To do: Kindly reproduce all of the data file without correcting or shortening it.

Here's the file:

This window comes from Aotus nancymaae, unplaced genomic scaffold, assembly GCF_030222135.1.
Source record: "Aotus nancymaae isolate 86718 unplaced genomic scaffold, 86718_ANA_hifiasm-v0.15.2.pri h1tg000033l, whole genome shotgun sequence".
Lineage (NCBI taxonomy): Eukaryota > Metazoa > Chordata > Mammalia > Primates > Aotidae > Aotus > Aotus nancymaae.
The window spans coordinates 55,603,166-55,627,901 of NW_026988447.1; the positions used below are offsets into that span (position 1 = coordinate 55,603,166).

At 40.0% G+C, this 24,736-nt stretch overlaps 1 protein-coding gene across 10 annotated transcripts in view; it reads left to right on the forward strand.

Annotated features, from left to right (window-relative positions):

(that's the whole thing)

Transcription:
This window comes from Aotus nancymaae, unplaced genomic scaffold, assembly GCF_030222135.1.
Source record: "Aotus nancymaae isolate 86718 unplaced genomic scaffold, 86718_ANA_hifiasm-v0.15.2.pri h1tg000033l, whole genome shotgun sequence".
Lineage (NCBI taxonomy): Eukaryota > Metazoa > Chordata > Mammalia > Primates > Aotidae > Aotus > Aotus nancymaae.
The window spans coordinates 55,603,166-55,627,901 of NW_026988447.1; the positions used below are offsets into that span (position 1 = coordinate 55,603,166).

At 40.0% G+C, this 24,736-nt stretch overlaps 1 protein-coding gene across 10 annotated transcripts in view; it reads left to right on the forward strand.

Annotated features, from left to right (window-relative positions):